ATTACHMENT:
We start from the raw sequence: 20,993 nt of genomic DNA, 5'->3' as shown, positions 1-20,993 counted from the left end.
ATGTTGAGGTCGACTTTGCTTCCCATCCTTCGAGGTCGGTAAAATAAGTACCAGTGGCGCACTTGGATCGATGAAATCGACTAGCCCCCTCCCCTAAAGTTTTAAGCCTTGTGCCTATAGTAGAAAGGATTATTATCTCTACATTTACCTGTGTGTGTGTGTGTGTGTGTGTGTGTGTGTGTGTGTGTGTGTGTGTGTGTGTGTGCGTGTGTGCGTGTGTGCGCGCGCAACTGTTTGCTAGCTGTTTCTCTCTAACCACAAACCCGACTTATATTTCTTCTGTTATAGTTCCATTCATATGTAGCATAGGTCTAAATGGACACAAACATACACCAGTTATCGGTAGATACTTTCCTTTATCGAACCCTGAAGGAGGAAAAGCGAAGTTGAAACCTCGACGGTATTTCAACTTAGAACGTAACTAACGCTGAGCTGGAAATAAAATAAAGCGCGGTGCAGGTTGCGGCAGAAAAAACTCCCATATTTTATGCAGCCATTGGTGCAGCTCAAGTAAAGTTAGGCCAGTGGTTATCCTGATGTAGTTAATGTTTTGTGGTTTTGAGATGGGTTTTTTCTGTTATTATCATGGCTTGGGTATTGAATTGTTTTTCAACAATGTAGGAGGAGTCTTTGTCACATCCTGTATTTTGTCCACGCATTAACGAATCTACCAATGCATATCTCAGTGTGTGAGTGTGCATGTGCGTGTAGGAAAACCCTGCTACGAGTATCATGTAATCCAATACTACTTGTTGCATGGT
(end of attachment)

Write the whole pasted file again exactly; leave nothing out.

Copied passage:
We start from the raw sequence: 20,993 nt of genomic DNA, 5'->3' as shown, positions 1-20,993 counted from the left end.
ATGTTGAGGTCGACTTTGCTTCCCATCCTTCGAGGTCGGTAAAATAAGTACCAGTGGCGCACTTGGATCGATGAAATCGACTAGCCCCCTCCCCTAAAGTTTTAAGCCTTGTGCCTATAGTAGAAAGGATTATTATCTCTACATTTACCTGTGTGTGTGTGTGTGTGTGTGTGTGTGTGTGTGTGTGTGTGTGTGTGTGTGTGTGCGTGTGTGCGTGTGTGCGCGCGCAACTGTTTGCTAGCTGTTTCTCTCTAACCACAAACCCGACTTATATTTCTTCTGTTATAGTTCCATTCATATGTAGCATAGGTCTAAATGGACACAAACATACACCAGTTATCGGTAGATACTTTCCTTTATCGAACCCTGAAGGAGGAAAAGCGAAGTTGAAACCTCGACGGTATTTCAACTTAGAACGTAACTAACGCTGAGCTGGAAATAAAATAAAGCGCGGTGCAGGTTGCGGCAGAAAAAACTCCCATATTTTATGCAGCCATTGGTGCAGCTCAAGTAAAGTTAGGCCAGTGGTTATCCTGATGTAGTTAATGTTTTGTGGTTTTGAGATGGGTTTTTTCTGTTATTATCATGGCTTGGGTATTGAATTGTTTTTCAACAATGTAGGAGGAGTCTTTGTCACATCCTGTATTTTGTCCACGCATTAACGAATCTACCAATGCATATCTCAGTGTGTGAGTGTGCATGTGCGTGTAGGAAAACCCTGCTACGAGTATCATGTAATCCAATACTACTTGTTGCATGGT